The inmates were Jewish prisoners, Polish partisans and Soviet prisoners of war.

Furchner, who currently lives in in a nursing home near the city of Hamburg, has already testified twice as a witness regarding her role in Stutthof, in 1954 and 1962. In 1954, she stated that she handled all correspondence with the SS economic administration main office, and that Hoppe had dictated daily letters to her and ordered radio messages. Furchner stated that at the time she knew nothing about the killing machinery that exterminated tens of thousands in the immediate vicinity while she was on duty.


Miss Universe competition coming to Israel
For the first time ever, the Miss Universe competition is set to take place in Israel in December, the Tourism Ministry announced on Tuesday, in a joint statement with Miss Universe Organization (MUO).

The beauty pageant, which marks its 70th anniversary this year, will be hosted in Israel's southernmost city of Eilat, for three weeks of television events, which include the semi-finals and finals of the competition, as well as the national costume show, galas, charity events and more.

In the statement, MUO noted Israel's attractiveness, rich history, vast amount of tourist and resort sites and experience at hosting international events, such as the 2019 Eurovision Song Contest, as key in choosing Israel as the host country for this year's event, which will be presented by American TV personality and entertainer Steve Harvey.

With the live show being viewed by 500 million people worldwide annually, according to the Hollywood Reporter, and over 1.3 billion people following the pageant by either broadcast, print or social media, an event of international proportions such as the Miss Universe pageant will establish Eilat and Israel as a prominent tourist destination. The show will be broadcast to close to 160 countries all over the world.

"Israel has been on our shortlist of host countries for a number of years due to its rich history, beautiful landscapes, myriad of cultures and appeal as a global tourist destination," said President of the MUO Paula M. Shugart. "It became clear...that Israel has the best resources to host Miss Universe. We look forward to deepening our commitment to creating meaningful cultural conversation, connection and understanding through this partnership," Shugart added.

"We in Israel are delighted to host the 70th anniversary celebrations of the iconic Miss Universe pageant," commented Tourism Minister Yoel Razvozov. We have successfully faced the COVID-19 crisis head on, therefore, today we are among the first countries to host an international event," he added.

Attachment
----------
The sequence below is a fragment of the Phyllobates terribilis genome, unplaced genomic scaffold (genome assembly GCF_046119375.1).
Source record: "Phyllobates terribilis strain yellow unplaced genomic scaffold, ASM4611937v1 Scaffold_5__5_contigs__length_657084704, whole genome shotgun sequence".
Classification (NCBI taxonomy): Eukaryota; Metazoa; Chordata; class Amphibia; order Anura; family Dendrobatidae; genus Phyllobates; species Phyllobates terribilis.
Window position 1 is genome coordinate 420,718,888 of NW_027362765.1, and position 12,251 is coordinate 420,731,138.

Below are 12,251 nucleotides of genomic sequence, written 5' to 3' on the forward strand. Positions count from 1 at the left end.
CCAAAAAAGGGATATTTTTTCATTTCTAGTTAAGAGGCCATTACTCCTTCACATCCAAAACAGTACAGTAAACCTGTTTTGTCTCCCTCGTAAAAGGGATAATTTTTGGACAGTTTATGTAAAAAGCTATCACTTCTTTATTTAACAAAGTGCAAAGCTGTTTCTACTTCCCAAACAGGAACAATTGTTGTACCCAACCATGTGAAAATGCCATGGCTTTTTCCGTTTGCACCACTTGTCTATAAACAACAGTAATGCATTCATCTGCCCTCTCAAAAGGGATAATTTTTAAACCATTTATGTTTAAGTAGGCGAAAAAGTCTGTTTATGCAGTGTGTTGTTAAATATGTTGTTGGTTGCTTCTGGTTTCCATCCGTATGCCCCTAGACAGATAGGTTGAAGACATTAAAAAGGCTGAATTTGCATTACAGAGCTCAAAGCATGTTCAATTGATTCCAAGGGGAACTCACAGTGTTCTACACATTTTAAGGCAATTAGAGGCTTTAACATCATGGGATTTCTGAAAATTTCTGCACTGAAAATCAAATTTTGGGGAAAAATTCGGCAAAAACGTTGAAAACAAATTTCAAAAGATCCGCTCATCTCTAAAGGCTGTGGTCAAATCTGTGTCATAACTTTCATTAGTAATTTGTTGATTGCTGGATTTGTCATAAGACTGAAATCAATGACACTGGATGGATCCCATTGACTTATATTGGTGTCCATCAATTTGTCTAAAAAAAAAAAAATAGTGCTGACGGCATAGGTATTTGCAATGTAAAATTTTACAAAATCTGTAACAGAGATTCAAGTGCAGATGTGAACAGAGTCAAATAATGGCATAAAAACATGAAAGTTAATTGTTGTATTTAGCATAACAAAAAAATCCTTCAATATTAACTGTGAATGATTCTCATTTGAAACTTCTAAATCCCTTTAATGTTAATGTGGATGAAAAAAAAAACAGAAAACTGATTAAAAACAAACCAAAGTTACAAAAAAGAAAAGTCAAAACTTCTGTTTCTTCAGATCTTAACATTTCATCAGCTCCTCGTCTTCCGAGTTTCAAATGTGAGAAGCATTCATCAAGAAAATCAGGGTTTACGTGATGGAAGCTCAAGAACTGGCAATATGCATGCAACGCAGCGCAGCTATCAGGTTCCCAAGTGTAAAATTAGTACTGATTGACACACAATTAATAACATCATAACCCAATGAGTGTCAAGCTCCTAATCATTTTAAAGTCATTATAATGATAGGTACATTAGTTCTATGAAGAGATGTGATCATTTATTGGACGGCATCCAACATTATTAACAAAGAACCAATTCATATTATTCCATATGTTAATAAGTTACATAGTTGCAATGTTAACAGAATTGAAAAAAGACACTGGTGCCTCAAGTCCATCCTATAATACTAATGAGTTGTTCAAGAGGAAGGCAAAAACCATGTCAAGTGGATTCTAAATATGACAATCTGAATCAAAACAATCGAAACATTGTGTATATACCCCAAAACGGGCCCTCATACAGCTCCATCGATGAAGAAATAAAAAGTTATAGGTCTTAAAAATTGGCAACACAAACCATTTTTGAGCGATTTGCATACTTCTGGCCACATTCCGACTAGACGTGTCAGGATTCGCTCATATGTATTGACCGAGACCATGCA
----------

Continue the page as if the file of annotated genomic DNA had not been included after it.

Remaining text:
Razvozov also said Miss Universe is "an event celebrating women’s empowerment, optimism, tolerance and desire for excellence, that crosses every geographical and national border."


Jewish Royal Air Force Hero Remembered for ‘Outstanding Contribution’ Against Nazi Targets in World War II
One of the last surviving British pilots from a Royal Air Force (RAF) squadron that carried out 30 operations against German enemy targets during World War II died on Sunday at the age of 100, The Telegraph reported.

Jewish squadron leader Lawrence “Benny” Goodman volunteered to join the RAF at age 18 at the outbreak of war, in September 1939. He began training as a pilot in June 1941 and then as a bomber pilot, before joining the No. 617 Squadron, the RAF’s precision bombing unit known as the “Dambusters.”

He was involved in the attack against the German battleship Tirpitz in late 1944, and in the final weeks of the war, during March of 1945, he helped demolish Germany’s Arnsberg railway viaduct with a 22,000-pound “Grand Slam” — the biggest bomb ever dropped by the RAF.

In April 1945, Goodman was part of the team that dropped a Tallboy bomb on Nazi dictator Adolf Hitler’s “Eagle’s Nest” retreat in Bavaria, Germany. His career with the RAF spanned 24 years and in 2017 he was awarded France’s highest honor, the Légion d’Honneur. Goodman was also honored in March 2020 at an exhibition for Jewish war veterans at the RAF Museum.

Maggie Appleton, CEO of the RAF Museum, paid tribute to Goodman, saying, “So many of us will be mourning Benny while celebrating his outstanding contribution during the Second World War and his faultless RAF Service. The RAF Museum has been fortunate to call Benny a friend.”

“He supported us in sharing the incredible story of Jewish servicemen and women during the war and the brave airmen who were in a particularly perilous situation should they have been captured,” Appleton added. “Benny was a special man who lived a long and fruitful life and brought joy and inspiration to many. He will be sadly missed by his friends at the RAF Museum, but we will ensure that his stories live on to inspire generations to come.”